It's impossible to completely convey in a single article the stunning beauty and variety of the U.S. National Parks. They range over the moonscape-like areas of the Badlands in South Dakota and the Petrified National Forest in Arizona to the lush greenery of the Great Smoky Mountains in Tennessee or Crater Lake, Oregon.
In between the two extremes there is Glacier Park in Montana. Filled with dense forests, icy lakes and breathtaking mountains, it offers every kind of outdoor adventure. It's joined in that opportunity by other western regions, like the Rocky Mountains of Colorado. With peaks as high as 14,000 feet, hiking takes on a whole new dimension here.
In the opposite direction, tourists looking for adventure can visit Carlsbad Caverns in New Mexico. Dozens of miles of underground trails in huge caverns offer endless excitement. Bat caves that house thousands of the flying mammals alternate with views of glowing stalagmites 10-stories high.
The Grand Canyon in Arizona provides one more of nature's spectacular 'sculptures', this one a nearly 300 mile long gash in the Earth 4-18 miles wide and over a mile deep. The bands of colored stone that form the cliff walls provide a stunning backdrop to the birds of prey that hover nearby.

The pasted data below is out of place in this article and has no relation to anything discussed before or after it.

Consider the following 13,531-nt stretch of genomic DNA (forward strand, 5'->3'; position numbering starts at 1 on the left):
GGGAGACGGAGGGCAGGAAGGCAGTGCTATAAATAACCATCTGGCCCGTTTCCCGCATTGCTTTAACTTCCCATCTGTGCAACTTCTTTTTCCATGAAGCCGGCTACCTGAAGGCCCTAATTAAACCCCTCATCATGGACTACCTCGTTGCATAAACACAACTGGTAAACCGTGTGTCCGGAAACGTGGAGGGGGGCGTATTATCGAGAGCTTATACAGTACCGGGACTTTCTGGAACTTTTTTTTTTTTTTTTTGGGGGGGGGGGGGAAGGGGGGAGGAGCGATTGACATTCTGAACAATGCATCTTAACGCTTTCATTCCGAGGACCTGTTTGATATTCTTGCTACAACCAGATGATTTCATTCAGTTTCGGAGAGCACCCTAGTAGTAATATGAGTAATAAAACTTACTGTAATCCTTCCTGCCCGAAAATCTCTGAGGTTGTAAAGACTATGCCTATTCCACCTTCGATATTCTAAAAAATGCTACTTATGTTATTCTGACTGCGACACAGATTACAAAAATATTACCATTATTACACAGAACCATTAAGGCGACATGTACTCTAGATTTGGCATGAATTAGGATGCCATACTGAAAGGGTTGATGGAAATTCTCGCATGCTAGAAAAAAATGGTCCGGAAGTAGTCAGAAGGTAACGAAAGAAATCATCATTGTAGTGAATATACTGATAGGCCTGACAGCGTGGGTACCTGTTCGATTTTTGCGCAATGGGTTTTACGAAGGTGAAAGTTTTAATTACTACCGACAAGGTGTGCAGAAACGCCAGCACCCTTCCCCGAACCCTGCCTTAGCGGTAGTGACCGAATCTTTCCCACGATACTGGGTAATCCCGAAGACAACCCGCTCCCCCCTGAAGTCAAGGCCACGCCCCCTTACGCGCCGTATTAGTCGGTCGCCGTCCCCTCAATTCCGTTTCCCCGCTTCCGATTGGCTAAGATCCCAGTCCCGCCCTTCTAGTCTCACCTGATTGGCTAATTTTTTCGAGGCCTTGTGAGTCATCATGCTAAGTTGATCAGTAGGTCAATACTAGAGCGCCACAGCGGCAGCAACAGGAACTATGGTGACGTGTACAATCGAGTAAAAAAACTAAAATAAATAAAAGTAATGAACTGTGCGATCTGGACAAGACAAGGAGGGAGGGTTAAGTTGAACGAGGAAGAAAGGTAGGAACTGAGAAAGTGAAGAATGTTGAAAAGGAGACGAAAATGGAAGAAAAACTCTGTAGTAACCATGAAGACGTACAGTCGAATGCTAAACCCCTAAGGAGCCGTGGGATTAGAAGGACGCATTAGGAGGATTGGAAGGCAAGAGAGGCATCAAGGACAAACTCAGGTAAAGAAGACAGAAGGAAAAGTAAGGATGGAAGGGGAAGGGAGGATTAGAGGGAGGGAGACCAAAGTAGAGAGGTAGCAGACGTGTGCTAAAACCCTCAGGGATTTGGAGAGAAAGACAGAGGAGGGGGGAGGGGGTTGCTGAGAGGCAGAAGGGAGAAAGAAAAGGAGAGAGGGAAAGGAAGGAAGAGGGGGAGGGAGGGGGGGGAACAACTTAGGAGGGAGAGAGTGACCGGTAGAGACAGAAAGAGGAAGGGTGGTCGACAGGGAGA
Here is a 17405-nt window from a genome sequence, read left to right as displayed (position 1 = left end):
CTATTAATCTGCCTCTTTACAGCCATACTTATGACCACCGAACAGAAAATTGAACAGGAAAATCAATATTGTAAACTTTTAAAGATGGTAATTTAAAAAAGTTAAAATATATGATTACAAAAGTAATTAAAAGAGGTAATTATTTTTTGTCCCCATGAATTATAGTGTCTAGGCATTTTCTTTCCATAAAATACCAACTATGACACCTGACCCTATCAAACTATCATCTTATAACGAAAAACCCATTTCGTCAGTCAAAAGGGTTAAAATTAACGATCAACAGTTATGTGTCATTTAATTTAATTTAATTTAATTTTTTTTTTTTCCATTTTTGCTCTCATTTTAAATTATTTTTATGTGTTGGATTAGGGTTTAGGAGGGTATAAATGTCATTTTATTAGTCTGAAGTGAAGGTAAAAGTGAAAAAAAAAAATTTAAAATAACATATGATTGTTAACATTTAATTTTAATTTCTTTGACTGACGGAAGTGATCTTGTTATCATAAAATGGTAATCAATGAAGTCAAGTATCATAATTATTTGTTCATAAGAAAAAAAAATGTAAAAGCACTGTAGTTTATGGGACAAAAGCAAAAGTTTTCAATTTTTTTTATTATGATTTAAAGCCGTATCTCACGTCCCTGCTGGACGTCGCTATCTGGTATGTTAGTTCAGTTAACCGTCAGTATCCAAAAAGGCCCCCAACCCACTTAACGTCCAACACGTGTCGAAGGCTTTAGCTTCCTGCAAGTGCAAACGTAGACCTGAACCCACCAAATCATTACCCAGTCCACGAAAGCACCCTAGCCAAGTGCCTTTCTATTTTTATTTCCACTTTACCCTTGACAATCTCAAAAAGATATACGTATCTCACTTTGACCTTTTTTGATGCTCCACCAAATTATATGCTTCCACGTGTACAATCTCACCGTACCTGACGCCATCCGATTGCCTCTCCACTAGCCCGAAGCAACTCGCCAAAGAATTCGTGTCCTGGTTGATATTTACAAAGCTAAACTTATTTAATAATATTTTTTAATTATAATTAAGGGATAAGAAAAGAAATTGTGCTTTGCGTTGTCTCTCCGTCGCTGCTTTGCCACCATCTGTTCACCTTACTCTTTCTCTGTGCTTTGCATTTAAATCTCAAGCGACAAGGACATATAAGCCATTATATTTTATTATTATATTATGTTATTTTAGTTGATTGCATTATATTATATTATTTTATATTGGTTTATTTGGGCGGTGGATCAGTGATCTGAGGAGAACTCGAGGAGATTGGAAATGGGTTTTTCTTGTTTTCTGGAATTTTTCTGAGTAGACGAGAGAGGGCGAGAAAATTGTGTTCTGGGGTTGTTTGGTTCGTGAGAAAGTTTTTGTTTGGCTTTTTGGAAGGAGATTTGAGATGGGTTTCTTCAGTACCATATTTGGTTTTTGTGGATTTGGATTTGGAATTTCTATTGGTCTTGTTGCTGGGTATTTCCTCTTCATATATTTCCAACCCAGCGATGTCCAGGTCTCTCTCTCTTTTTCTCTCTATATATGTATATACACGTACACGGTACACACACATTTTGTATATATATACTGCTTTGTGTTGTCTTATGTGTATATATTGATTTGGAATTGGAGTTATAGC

Sometimes, nature likes to provide moving works of art.
The Hawaii Volcanoes National Park houses several examples, including Mauna Kea. Filled with active volcanoes and continuing lava flows, the park is an ash-laden wonderland. Steaming vents spew forth sulfur dioxide over the scenery.
Other steaming vents gush forth in Yellowstone National Park in Wyoming. Hiking trails and horseback riding paths let visitors get a close-up look at these most amazing of nature's fountains. The Grand Teton National Park not far away provides still another fascinating look at the variety produced by natural processes. Carved over eons, the park provides some of the country's best whitewater rafting trips down the Snake River.
For a more placid look at the landscape of the west, head to Zion National Park in Utah. Here, visitors can find narrow canyons topped by stone arches, some of which span over 300 feet.
Animal-watching is a big part of many of the parks. That's nowhere more true than The Everglades in Florida. Situated at the southern edge of the state, it houses alligators, stingrays and dozens of species of bird like the Great Blue Heron.
Crater Lake in Oregon also gives lots of chances to see nature's abundance. The massive lake is surrounded by high mountains, covered with dense forests. That landscape provides a home to soaring hawks and bears. There are lots of trout, too, for those who want to combine sport with sightseeing.
Everyone will have his or her favorite of the parks, and a favorite area within one. But for millions, the crown goes to Yosemite National Park.
With the largest granite outcropping on the planet (El Capitan), it reaches out to both rock climbers and those who are simply awed by the mammoth sight. Huge waterfalls splash down the mountains through dense forests with miles of trails. Those paths provide hikers and backpackers with more land than they could ever hope to cross in a lifetime. Horseback rides provide one of the best ways to see some of them.
Whichever type of terrain or outdoor activity you seek, in whatever part of the country you want to go, there's a U.S. National Park that will far exceed your highest expectations.